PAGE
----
How does rising atmospheric CO2 affect marine organisms?

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More Vegetation Cools the Planet
Reference
Bounoua, L., Collatz, G.J., Los, S.O., Sellers, P.J., Dazlich, D.A., Tucker, C.J. and Randall, D.A. 2000. Sensitivity of climate to changes in NDVI. Journal of Climate 13: 2277-2292.

What was done
The authors used a coupled biosphere-atmosphere model to investigate the climatic impact of a realistic increase in the vegetative cover of the earth. The vegetative change investigated was that which produced the difference between satellite observations of the maximum and minimum fractions of photosynthetically active radiation absorbed by green leaves over all land areas of the earth, except Antarctica, in each calendar month of the nine-year period 1982-90.

What was learned
In the tropics (14S-14N), going from the minimum to the maximum amount of vegetation observed over the period 1982-90 led to a year-round cooling of 0.8C. In northern latitudes (50.4-72N), it led to a cooling of 1.8C during the growing season and a slight warming in the winter.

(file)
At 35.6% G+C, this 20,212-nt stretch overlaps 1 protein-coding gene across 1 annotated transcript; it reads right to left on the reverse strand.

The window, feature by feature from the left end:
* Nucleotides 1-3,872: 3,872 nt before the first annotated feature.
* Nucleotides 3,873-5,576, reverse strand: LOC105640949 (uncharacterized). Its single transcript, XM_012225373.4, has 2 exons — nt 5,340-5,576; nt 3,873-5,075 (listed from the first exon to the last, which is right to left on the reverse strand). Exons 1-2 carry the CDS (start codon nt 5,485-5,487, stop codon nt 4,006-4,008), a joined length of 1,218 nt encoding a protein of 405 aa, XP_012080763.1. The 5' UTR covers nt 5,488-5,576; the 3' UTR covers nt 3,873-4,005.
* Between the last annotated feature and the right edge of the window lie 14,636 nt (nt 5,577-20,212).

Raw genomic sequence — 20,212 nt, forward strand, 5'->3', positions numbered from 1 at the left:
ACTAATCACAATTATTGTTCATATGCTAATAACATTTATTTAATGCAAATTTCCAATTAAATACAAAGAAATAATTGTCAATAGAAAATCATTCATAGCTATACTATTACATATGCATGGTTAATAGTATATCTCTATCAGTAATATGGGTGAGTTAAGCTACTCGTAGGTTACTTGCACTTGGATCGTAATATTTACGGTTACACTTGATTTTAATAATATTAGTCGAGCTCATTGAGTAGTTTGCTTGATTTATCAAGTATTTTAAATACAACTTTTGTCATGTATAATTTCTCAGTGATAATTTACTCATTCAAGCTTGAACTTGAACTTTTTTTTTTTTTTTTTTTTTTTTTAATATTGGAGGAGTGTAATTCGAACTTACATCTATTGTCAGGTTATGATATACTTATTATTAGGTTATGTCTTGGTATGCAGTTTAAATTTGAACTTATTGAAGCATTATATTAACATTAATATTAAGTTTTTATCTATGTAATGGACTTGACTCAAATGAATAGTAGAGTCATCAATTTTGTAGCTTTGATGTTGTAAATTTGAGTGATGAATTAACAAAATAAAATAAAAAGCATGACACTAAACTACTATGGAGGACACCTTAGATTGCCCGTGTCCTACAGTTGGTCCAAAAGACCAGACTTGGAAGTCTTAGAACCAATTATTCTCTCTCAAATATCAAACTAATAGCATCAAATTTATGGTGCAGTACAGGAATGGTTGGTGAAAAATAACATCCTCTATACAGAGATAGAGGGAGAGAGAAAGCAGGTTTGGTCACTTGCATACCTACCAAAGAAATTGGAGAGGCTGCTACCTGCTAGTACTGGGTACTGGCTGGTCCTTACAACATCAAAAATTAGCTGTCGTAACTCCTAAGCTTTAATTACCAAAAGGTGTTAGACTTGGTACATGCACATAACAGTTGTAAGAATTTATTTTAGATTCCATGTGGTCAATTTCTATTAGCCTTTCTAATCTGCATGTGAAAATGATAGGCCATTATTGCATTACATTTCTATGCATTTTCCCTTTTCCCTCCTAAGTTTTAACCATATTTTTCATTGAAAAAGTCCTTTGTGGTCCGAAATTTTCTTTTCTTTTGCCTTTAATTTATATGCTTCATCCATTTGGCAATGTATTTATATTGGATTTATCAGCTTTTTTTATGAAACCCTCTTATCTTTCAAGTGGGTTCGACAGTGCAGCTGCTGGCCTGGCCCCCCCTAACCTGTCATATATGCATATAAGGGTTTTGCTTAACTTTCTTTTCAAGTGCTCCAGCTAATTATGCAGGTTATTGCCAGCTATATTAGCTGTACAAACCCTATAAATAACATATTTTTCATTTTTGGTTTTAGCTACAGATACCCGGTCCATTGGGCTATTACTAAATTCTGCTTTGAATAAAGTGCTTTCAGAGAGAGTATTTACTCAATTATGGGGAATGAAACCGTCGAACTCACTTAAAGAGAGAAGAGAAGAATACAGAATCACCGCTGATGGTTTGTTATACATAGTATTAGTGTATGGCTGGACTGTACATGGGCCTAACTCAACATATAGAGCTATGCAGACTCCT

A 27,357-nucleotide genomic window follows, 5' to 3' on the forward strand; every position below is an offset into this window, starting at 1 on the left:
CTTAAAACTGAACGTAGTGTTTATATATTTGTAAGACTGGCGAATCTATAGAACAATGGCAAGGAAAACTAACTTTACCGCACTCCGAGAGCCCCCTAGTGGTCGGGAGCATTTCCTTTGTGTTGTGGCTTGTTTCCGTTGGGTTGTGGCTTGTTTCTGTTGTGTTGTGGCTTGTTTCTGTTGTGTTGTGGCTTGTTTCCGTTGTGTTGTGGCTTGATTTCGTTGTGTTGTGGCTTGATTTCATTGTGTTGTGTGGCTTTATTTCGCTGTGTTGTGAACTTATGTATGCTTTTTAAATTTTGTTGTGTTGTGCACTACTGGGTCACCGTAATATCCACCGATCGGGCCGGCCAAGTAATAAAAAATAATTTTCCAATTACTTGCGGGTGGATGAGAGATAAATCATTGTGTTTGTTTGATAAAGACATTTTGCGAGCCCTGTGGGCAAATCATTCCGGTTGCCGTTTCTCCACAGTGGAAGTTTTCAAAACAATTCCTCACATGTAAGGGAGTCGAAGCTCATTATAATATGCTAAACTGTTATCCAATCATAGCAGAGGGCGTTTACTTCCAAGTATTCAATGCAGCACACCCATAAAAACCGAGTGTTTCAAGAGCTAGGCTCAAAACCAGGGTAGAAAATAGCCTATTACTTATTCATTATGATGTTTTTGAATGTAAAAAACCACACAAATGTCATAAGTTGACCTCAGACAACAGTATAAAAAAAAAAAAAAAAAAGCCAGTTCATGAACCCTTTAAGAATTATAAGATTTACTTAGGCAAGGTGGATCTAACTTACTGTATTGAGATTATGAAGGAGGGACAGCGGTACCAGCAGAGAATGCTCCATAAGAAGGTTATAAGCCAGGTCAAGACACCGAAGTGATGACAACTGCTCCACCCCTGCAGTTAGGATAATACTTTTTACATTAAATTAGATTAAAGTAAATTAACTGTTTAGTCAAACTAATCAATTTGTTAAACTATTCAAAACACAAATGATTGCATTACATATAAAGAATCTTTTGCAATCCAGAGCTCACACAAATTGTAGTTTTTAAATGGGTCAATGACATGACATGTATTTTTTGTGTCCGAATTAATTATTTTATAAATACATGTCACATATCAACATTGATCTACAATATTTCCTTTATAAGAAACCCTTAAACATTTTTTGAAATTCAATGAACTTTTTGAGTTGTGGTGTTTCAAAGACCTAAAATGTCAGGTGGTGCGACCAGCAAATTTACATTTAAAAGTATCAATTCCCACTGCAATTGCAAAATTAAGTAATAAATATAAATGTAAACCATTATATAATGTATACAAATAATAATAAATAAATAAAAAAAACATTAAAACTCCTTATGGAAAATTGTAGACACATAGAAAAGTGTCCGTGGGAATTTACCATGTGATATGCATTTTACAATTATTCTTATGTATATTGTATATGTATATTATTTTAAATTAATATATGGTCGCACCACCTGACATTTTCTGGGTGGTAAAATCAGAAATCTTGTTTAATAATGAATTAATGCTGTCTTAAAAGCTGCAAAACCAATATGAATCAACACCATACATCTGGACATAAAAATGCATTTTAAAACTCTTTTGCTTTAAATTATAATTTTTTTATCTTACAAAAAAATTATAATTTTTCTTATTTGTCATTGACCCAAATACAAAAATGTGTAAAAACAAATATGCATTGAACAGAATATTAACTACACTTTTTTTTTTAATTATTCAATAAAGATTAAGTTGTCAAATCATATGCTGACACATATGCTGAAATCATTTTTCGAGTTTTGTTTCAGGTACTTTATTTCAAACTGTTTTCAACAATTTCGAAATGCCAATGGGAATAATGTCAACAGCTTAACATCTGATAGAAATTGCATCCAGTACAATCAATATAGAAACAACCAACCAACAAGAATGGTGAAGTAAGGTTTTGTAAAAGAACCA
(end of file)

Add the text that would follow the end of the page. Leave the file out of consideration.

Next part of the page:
What it means
In the words of the authors, "these results suggest that increases in vegetation density could partially compensate for parallel increases in greenhouse warming." As an example of the strength of this phenomenon, they note that the globe's mean surface air temperature has been predicted to increase by up to 4.5C in response to a doubling of atmospheric CO2 when interactions between physiological effects of plants and climate are ignored, which act of ignorance, they say, is typical of most global warming predictions. However, they state that when using "biophysically-realistic coupled biosphere-atmosphere climate models," the global temperature increase is only about 2.6C, which is only a little over half of the maximum warming predicted in the absence of a simultaneous increase in vegetation. And in the case of the minimum warming predicted by the bulk of the general circulation models of the atmosphere in use today, this vegetative feedback would almost totally annihilate the predicted warming.

The bottom line of this analysis thus continues to substantiate what we have long claimed, i.e., that negative biologically-based feedbacks play major roles in earth's complex climate system and tend to thwart almost any impetus for dangerous global warming (see our Position Paper Carbon Dioxide and Global Warming: Where We Stand on the Issue).


Reviewed 23 August 2000